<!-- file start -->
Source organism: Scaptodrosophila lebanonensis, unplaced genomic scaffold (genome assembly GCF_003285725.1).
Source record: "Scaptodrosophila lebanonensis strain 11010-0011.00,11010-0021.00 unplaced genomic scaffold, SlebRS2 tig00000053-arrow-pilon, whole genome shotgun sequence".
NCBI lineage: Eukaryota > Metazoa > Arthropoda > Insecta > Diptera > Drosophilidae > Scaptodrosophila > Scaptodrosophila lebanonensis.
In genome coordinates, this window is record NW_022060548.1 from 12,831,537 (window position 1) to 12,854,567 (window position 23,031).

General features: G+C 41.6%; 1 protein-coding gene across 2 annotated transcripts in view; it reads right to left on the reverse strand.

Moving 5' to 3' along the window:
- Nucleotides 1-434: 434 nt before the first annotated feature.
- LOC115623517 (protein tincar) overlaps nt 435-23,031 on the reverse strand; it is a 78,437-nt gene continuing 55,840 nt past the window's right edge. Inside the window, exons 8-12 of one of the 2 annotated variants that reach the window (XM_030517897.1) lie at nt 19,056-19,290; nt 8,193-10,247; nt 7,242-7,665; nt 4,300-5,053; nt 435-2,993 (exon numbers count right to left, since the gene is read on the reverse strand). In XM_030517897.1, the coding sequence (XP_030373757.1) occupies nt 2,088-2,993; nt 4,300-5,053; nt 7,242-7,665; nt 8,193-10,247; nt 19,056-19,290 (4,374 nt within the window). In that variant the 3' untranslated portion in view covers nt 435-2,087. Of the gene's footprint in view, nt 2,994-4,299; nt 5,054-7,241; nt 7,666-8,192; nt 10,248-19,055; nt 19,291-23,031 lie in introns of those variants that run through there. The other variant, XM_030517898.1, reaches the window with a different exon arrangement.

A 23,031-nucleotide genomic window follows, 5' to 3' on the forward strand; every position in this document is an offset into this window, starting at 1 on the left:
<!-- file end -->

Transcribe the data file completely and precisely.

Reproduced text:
Source organism: Scaptodrosophila lebanonensis, unplaced genomic scaffold (genome assembly GCF_003285725.1).
Source record: "Scaptodrosophila lebanonensis strain 11010-0011.00,11010-0021.00 unplaced genomic scaffold, SlebRS2 tig00000053-arrow-pilon, whole genome shotgun sequence".
NCBI lineage: Eukaryota > Metazoa > Arthropoda > Insecta > Diptera > Drosophilidae > Scaptodrosophila > Scaptodrosophila lebanonensis.
In genome coordinates, this window is record NW_022060548.1 from 12,831,537 (window position 1) to 12,854,567 (window position 23,031).

General features: G+C 41.6%; 1 protein-coding gene across 2 annotated transcripts in view; it reads right to left on the reverse strand.

Moving 5' to 3' along the window:
- Nucleotides 1-434: 434 nt before the first annotated feature.
- LOC115623517 (protein tincar) overlaps nt 435-23,031 on the reverse strand; it is a 78,437-nt gene continuing 55,840 nt past the window's right edge. Inside the window, exons 8-12 of one of the 2 annotated variants that reach the window (XM_030517897.1) lie at nt 19,056-19,290; nt 8,193-10,247; nt 7,242-7,665; nt 4,300-5,053; nt 435-2,993 (exon numbers count right to left, since the gene is read on the reverse strand). In XM_030517897.1, the coding sequence (XP_030373757.1) occupies nt 2,088-2,993; nt 4,300-5,053; nt 7,242-7,665; nt 8,193-10,247; nt 19,056-19,290 (4,374 nt within the window). In that variant the 3' untranslated portion in view covers nt 435-2,087. Of the gene's footprint in view, nt 2,994-4,299; nt 5,054-7,241; nt 7,666-8,192; nt 10,248-19,055; nt 19,291-23,031 lie in introns of those variants that run through there. The other variant, XM_030517898.1, reaches the window with a different exon arrangement.

A 23,031-nucleotide genomic window follows, 5' to 3' on the forward strand; every position in this document is an offset into this window, starting at 1 on the left: